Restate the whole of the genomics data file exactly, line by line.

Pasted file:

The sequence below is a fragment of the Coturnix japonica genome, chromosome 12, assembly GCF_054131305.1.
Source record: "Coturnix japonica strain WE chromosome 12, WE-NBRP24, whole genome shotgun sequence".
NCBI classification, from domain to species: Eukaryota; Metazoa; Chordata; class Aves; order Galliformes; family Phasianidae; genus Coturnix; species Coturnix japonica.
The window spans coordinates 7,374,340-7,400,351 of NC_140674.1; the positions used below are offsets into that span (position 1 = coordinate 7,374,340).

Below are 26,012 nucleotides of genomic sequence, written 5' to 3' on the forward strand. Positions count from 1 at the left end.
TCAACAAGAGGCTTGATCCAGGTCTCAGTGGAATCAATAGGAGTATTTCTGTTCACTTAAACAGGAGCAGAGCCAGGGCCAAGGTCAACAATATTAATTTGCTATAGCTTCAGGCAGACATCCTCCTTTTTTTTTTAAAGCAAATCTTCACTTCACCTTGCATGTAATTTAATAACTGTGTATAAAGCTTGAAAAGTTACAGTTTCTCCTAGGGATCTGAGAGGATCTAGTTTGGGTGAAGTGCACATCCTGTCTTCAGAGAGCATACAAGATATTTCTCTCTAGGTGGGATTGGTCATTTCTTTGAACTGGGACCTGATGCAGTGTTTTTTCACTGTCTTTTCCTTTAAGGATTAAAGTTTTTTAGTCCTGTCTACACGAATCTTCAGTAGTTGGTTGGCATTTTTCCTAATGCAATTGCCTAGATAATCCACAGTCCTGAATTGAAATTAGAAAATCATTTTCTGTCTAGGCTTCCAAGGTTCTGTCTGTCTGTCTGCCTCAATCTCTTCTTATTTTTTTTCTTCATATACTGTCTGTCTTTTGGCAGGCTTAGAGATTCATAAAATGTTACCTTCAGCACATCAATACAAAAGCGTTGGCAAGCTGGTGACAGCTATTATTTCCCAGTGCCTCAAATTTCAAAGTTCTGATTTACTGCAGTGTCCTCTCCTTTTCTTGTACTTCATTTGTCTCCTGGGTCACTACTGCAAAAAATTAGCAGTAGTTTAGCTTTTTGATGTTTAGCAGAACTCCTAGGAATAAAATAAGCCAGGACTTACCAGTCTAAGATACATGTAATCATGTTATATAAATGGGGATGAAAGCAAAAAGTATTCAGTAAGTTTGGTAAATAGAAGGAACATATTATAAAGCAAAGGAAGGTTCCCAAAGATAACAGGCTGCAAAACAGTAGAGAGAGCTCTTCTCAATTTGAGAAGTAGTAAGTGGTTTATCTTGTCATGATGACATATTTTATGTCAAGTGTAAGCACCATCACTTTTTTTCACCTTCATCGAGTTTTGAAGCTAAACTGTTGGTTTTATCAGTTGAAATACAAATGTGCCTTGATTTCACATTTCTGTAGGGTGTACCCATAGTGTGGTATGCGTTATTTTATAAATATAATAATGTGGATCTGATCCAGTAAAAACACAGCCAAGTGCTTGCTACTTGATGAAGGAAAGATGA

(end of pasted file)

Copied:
The sequence below is a fragment of the Coturnix japonica genome, chromosome 12, assembly GCF_054131305.1.
Source record: "Coturnix japonica strain WE chromosome 12, WE-NBRP24, whole genome shotgun sequence".
NCBI classification, from domain to species: Eukaryota; Metazoa; Chordata; class Aves; order Galliformes; family Phasianidae; genus Coturnix; species Coturnix japonica.
The window spans coordinates 7,374,340-7,400,351 of NC_140674.1; the positions used below are offsets into that span (position 1 = coordinate 7,374,340).

Below are 26,012 nucleotides of genomic sequence, written 5' to 3' on the forward strand. Positions count from 1 at the left end.
TCAACAAGAGGCTTGATCCAGGTCTCAGTGGAATCAATAGGAGTATTTCTGTTCACTTAAACAGGAGCAGAGCCAGGGCCAAGGTCAACAATATTAATTTGCTATAGCTTCAGGCAGACATCCTCCTTTTTTTTTTAAAGCAAATCTTCACTTCACCTTGCATGTAATTTAATAACTGTGTATAAAGCTTGAAAAGTTACAGTTTCTCCTAGGGATCTGAGAGGATCTAGTTTGGGTGAAGTGCACATCCTGTCTTCAGAGAGCATACAAGATATTTCTCTCTAGGTGGGATTGGTCATTTCTTTGAACTGGGACCTGATGCAGTGTTTTTTCACTGTCTTTTCCTTTAAGGATTAAAGTTTTTTAGTCCTGTCTACACGAATCTTCAGTAGTTGGTTGGCATTTTTCCTAATGCAATTGCCTAGATAATCCACAGTCCTGAATTGAAATTAGAAAATCATTTTCTGTCTAGGCTTCCAAGGTTCTGTCTGTCTGTCTGCCTCAATCTCTTCTTATTTTTTTTCTTCATATACTGTCTGTCTTTTGGCAGGCTTAGAGATTCATAAAATGTTACCTTCAGCACATCAATACAAAAGCGTTGGCAAGCTGGTGACAGCTATTATTTCCCAGTGCCTCAAATTTCAAAGTTCTGATTTACTGCAGTGTCCTCTCCTTTTCTTGTACTTCATTTGTCTCCTGGGTCACTACTGCAAAAAATTAGCAGTAGTTTAGCTTTTTGATGTTTAGCAGAACTCCTAGGAATAAAATAAGCCAGGACTTACCAGTCTAAGATACATGTAATCATGTTATATAAATGGGGATGAAAGCAAAAAGTATTCAGTAAGTTTGGTAAATAGAAGGAACATATTATAAAGCAAAGGAAGGTTCCCAAAGATAACAGGCTGCAAAACAGTAGAGAGAGCTCTTCTCAATTTGAGAAGTAGTAAGTGGTTTATCTTGTCATGATGACATATTTTATGTCAAGTGTAAGCACCATCACTTTTTTTCACCTTCATCGAGTTTTGAAGCTAAACTGTTGGTTTTATCAGTTGAAATACAAATGTGCCTTGATTTCACATTTCTGTAGGGTGTACCCATAGTGTGGTATGCGTTATTTTATAAATATAATAATGTGGATCTGATCCAGTAAAAACACAGCCAAGTGCTTGCTACTTGATGAAGGAAAGATGA